On the other hand, I think that there are every once in awhile the horses we dedicate ourselves to for life. I have one right now who I've had for ten years, and she's old enough at this point that I know there's not anything good out there for her beyond my home, so I'm prepared to keep her forever. But that's not a decision everybody has to make, and really, it's not a practical decision for most people. On the other hand, I have had horses in my life who I have sold on to good homes, and if I was offered them all back, it would put me in the poor house and would make my husband crazy! I just couldn't do it, and in those cases we can't feel guilty if we gave those horses the best while they were in our care.
So I am the person who traded with the poster for the fancy young horse. I needed a YR horse for my daughter and did not have the money. The poster was going to sell the horse in question. He is very "special needs". I never said I would "keep him forever" because you never know what will happen tomorrow. And she knows that too.
The horse in question reared and flipped over on my daughter -she amazingly kept riding him-then he had a severe deep digital tendon injury while we were away on vacation. We got him totally sound but thought he would not go on to do the upper levels and found a excellent home for him with some good professionals for $1. I was FULL DISCLOSURE to them about the horse-there was even and article in the local GMO newsletter about all of the above. BTW he is only 18 this by his USDF/USEF papers and the person who bought him as a 4 year old verified that.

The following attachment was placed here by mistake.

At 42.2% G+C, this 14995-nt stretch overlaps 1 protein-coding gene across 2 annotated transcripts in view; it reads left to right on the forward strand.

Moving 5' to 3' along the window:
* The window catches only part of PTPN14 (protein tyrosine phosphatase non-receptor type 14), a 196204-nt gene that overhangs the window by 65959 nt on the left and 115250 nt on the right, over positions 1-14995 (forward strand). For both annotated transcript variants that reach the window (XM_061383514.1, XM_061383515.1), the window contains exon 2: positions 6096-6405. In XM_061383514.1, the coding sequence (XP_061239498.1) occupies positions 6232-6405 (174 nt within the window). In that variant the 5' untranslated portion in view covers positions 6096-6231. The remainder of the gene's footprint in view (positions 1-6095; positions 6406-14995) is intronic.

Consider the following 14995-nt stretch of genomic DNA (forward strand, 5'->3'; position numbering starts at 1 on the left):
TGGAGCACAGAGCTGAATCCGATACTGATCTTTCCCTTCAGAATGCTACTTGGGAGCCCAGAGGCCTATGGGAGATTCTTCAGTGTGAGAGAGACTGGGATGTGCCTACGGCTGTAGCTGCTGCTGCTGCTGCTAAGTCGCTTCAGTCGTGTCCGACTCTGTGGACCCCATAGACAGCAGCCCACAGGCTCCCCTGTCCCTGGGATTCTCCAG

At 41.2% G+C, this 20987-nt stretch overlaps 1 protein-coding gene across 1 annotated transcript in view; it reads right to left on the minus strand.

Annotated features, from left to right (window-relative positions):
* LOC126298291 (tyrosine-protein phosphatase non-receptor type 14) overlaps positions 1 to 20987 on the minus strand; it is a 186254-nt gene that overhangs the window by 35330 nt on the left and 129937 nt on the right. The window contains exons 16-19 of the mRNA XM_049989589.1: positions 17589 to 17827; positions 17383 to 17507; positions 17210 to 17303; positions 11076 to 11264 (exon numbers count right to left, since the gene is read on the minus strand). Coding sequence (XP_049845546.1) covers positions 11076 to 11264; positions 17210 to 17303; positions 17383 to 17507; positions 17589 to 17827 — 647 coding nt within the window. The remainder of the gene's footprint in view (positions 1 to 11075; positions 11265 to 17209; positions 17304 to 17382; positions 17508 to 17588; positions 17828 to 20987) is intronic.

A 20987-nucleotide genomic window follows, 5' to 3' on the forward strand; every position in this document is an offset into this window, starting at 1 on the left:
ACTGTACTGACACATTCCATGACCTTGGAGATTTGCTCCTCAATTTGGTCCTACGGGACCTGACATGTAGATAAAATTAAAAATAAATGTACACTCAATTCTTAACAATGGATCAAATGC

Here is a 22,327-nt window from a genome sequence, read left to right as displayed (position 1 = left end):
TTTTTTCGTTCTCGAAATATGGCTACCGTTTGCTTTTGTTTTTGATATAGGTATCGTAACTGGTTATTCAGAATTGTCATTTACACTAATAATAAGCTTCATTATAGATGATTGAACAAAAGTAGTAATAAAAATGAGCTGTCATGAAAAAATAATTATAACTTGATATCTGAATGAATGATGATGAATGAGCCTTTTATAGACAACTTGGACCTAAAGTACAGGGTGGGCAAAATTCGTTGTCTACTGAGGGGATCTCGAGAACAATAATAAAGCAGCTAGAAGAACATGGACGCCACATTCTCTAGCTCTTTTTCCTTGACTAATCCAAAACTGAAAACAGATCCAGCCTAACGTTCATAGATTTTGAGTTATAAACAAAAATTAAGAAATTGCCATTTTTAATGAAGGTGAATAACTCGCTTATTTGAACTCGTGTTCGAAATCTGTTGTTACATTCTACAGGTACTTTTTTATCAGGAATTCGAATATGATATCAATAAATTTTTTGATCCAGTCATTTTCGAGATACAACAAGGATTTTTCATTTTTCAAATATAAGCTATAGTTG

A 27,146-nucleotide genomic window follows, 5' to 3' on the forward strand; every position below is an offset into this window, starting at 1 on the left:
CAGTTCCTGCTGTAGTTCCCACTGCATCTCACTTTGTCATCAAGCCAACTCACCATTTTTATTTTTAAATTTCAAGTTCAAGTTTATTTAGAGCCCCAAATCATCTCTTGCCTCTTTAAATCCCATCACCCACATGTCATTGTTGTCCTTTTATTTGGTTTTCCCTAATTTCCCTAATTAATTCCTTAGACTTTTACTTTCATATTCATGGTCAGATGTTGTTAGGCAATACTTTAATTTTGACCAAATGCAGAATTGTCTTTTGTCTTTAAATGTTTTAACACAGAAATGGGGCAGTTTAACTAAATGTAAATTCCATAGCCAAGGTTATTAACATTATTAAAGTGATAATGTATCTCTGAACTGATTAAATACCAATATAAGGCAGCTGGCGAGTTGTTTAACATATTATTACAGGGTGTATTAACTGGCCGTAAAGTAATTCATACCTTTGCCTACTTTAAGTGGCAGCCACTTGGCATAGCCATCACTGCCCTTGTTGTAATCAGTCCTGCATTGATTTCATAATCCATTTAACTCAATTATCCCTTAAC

When their working student moved and could not take the horse they were looking to rehome him and told a friend of theirs -the trainer of the poster. I was unaware he was available or that they were contacting others clearly b/c I do not read the COTH forums! . Someone actually told me yesterday this whole diatribe was posted here. I am sure the owners thought because of the past experience with my daughter that I would not want him back. Which is understandable.
They emailed me last week when I was out of town. On Wed we met half way and I picked up the horse.
My daughter is thrilled because she loves him. warts and all, and I feel that with this horse in particular he needs to be well cared for in a controlled environment.
It always amazes me how things can be interpreted and spun out of control. At the end of the day though, you have to keep what is right in the head lights and keep driving.
That's a WONDERFUL happy ending - Beet Pulp I'm so glad you were able to take him back and offer him a good home! Sounds to me as if you've done your best by this horse throughout the time you've had him - it's refreshing to hear.
....horses should be trained in such a way that they not only love their riders, but look forward to the time they are with them.
~ Xenophon, 350 B.C.